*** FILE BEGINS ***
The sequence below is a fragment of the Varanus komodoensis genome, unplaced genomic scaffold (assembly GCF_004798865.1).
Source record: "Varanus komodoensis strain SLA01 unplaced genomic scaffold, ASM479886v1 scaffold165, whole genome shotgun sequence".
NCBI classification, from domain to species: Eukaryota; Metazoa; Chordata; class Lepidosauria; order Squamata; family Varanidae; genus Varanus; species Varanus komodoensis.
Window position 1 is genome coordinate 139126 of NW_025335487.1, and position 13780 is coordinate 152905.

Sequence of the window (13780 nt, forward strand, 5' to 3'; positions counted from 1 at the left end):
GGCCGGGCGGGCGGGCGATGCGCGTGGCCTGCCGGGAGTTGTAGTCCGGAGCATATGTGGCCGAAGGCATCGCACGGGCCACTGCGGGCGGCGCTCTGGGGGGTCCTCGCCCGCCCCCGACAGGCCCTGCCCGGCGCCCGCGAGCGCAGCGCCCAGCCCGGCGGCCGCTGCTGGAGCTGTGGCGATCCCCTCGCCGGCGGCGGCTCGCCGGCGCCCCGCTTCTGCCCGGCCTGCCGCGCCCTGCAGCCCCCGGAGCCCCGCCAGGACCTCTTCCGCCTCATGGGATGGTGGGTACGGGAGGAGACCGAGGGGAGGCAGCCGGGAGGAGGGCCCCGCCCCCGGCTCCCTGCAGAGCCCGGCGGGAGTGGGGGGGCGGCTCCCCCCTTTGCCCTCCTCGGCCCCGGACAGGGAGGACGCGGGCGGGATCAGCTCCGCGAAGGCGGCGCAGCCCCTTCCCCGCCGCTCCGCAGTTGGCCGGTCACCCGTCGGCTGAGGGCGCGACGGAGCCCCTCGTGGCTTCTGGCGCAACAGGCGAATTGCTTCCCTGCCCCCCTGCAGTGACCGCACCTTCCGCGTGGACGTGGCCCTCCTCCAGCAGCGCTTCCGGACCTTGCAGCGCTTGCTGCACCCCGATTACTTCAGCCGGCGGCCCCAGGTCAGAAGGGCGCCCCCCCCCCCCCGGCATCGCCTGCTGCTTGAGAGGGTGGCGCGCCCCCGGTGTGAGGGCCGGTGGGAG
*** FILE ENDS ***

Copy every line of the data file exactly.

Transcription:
The sequence below is a fragment of the Varanus komodoensis genome, unplaced genomic scaffold (assembly GCF_004798865.1).
Source record: "Varanus komodoensis strain SLA01 unplaced genomic scaffold, ASM479886v1 scaffold165, whole genome shotgun sequence".
NCBI classification, from domain to species: Eukaryota; Metazoa; Chordata; class Lepidosauria; order Squamata; family Varanidae; genus Varanus; species Varanus komodoensis.
Window position 1 is genome coordinate 139126 of NW_025335487.1, and position 13780 is coordinate 152905.

Sequence of the window (13780 nt, forward strand, 5' to 3'; positions counted from 1 at the left end):
GGCCGGGCGGGCGGGCGATGCGCGTGGCCTGCCGGGAGTTGTAGTCCGGAGCATATGTGGCCGAAGGCATCGCACGGGCCACTGCGGGCGGCGCTCTGGGGGGTCCTCGCCCGCCCCCGACAGGCCCTGCCCGGCGCCCGCGAGCGCAGCGCCCAGCCCGGCGGCCGCTGCTGGAGCTGTGGCGATCCCCTCGCCGGCGGCGGCTCGCCGGCGCCCCGCTTCTGCCCGGCCTGCCGCGCCCTGCAGCCCCCGGAGCCCCGCCAGGACCTCTTCCGCCTCATGGGATGGTGGGTACGGGAGGAGACCGAGGGGAGGCAGCCGGGAGGAGGGCCCCGCCCCCGGCTCCCTGCAGAGCCCGGCGGGAGTGGGGGGGCGGCTCCCCCCTTTGCCCTCCTCGGCCCCGGACAGGGAGGACGCGGGCGGGATCAGCTCCGCGAAGGCGGCGCAGCCCCTTCCCCGCCGCTCCGCAGTTGGCCGGTCACCCGTCGGCTGAGGGCGCGACGGAGCCCCTCGTGGCTTCTGGCGCAACAGGCGAATTGCTTCCCTGCCCCCCTGCAGTGACCGCACCTTCCGCGTGGACGTGGCCCTCCTCCAGCAGCGCTTCCGGACCTTGCAGCGCTTGCTGCACCCCGATTACTTCAGCCGGCGGCCCCAGGTCAGAAGGGCGCCCCCCCCCCCCCGGCATCGCCTGCTGCTTGAGAGGGTGGCGCGCCCCCGGTGTGAGGGCCGGTGGGAG